5.) I do some form of writing every day. The timing is divine and my creative juices are flowing for the first time in a long time. I’m enjoying writing and am mastering my craft. I’m proud of my writing and have become better at telling a story with detail.

6.) While I wait patiently for my book to be edited, I reach out to people and foundations that I can do some public speaking. I’m willing to speak for free to get my name out there and gain some credentials for future paid appearances.

7.) I spend more time playing and loving on my puppy.

8.) I zoom again with the friends I miss. I see their faces light up as does mine.

9.) I journal every day what I’m going through and what my goals are moving forward. I haven’t journaled in years. It’s nice to get back to basics.

10.) I’m spending 30 minutes a day reading memoirs; homework for my book.

11.) I hug my husband a little tighter as he goes off to work and remind him to get back to me, safe. I hug him one more time and remind him to get back to me safe.

Dana Muwwakkil

I wake up a little after one a.m. as I have been off and on for almost a month. I think it might be my meds but I’m not sure since I’ve been on this dose since February and had no trouble sleeping before. I slightly maneuver my baby who is now 18 months and has been co-sleeping with my husband and me the entire time. I’m careful not to wake her up. I just want to get back to sleep, I do not want to nurse her right now.

My alarm goes off at 6 .am. After staring into the darkness for a few minutes I get up and turn on the coffee maker, the house is wrecked. Normally I would work out for half an hour, shedding my layers of clothing as I exercise. Today I decided to skip my workout so I can do last minute prep to properly prepare for my interview on IG Live today. I’ve been dreading it all week and it’s finally here. I have to remind myself that being nervous about this type of thing is normal and not my anxiety. The baby comes into the living room rubbing her eyes and whining. I sigh. Her interrupting my other morning ritual of enjoying my coffee, journaling and planning my to-do list is becoming all too common and it’s frustrating. I give her paper and a highlighter. She scribbles while I journal, I have to stop her from writing on my planner and the carpet. My husband sits down at the table to have coffee and we talk before he leaves for work. I tell him as always “I love you. Be safe.”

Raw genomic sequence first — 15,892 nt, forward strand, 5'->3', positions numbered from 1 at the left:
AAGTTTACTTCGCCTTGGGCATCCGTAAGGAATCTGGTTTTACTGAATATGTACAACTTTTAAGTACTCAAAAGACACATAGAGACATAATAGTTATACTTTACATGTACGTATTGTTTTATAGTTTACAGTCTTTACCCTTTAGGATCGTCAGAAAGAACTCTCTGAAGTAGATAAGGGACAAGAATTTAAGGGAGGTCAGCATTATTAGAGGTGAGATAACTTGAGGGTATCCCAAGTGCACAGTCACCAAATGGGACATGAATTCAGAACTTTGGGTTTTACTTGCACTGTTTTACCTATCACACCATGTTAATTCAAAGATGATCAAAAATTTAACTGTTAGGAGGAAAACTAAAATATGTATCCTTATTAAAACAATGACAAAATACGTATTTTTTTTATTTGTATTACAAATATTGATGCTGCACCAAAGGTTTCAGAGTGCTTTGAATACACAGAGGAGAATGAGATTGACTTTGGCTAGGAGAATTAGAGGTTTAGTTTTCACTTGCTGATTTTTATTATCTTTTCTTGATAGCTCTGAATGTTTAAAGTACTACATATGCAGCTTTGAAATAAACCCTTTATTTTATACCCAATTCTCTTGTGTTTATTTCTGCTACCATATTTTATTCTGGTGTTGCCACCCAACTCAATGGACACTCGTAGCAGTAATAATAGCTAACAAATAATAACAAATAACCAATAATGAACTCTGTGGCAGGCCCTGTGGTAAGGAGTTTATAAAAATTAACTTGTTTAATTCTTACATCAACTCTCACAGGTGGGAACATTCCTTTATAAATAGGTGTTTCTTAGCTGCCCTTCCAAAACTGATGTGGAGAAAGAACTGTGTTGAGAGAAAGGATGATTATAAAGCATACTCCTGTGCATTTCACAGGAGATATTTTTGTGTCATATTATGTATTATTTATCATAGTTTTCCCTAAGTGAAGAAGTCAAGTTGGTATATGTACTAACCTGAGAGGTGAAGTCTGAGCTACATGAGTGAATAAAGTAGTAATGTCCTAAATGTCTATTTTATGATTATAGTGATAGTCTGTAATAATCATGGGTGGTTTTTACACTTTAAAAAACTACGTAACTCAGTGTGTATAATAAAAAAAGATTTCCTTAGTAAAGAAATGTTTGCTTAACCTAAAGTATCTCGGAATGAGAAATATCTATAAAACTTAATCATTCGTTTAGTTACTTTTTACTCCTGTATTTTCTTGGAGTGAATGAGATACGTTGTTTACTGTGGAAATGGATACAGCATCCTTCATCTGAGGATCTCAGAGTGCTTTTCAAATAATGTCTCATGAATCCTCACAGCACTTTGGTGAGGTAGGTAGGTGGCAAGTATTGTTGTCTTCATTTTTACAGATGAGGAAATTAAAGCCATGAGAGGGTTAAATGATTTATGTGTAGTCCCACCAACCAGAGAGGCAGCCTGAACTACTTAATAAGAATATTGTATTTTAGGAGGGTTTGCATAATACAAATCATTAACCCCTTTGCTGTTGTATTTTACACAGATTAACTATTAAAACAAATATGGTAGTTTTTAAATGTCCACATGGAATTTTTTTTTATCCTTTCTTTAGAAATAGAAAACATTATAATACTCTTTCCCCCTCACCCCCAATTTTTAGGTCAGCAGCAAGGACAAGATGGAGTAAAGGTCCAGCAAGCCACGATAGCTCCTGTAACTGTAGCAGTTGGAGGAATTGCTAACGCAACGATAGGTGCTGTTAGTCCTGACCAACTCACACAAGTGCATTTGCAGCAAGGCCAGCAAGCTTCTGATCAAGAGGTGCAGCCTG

I make oatmeal in a saucepan for the baby and me and we both eat. I wake up the older two on the couch by playing music that they like “All the single ladies/ All the single ladies. My 4 year old wakes up smiling, my 7 year old moans and whines and it takes me a while to get her up. I make them both breakfast trying to find clean dishes so I don’t have to wash dishes in the overflowing sink. I reheat my coffee.

I stand over my daughters as they do some school work. I correct them and lose my patience and don’t have time to engage in their silliness. I’m worrying about my evening and going over some talking points. My to-do list is daunting.

I stand in front of the bathroom mirror, spraying, applying product and retwisting my locks, just the front because that’s all that will be visible later to the audience. I like what I see in the mirror and tell myself I need to do my hair more often. I probably won’t though.

After preparing three different quick lunches I bring the baby into my bedroom and lay on my side and lift my shirt. I’m talking aloud to myself trying to project my voice for later.
When baby falls asleep I enlist the girls to help me clean the living room and clear the dining room, then we have quiet time, and it is much-needed. I work in a gratitude workbook and one for mindfulness. Then I meditate for 12 minutes. I check on my to-do with not much crossed off.

The baby wakes up after giving me enough time to gather myself. I ask my girls what shirt they think I should wear for my interview. They vote but I end up wearing the simple white shirt with the black collar. Its so 90s and I adore it. I have a simple silver choker on and small dangling earrings gifted to me by my husband. I feel beautiful, but not confident.

My husband comes home and immediately showers. Instead of ducking out the door to go on a quiet walk I make some finishing touches in my living room. My husband attempts to mock interview me but I am too nervous for his playfulness. I find a spot on the couch and make sure the lighting is okay and play with angles although I won’t be able to think about something like that while I’m talking about my upcoming book and trying to look comfortable and chill. It’s time.

I turn Instagram Live off and ride my incredible high to my bedroom where my husband has sequestered our children while he watched on his phone. Now that the infamous event is over I feel like I can finally breathe again. Back to the regularly scheduled programming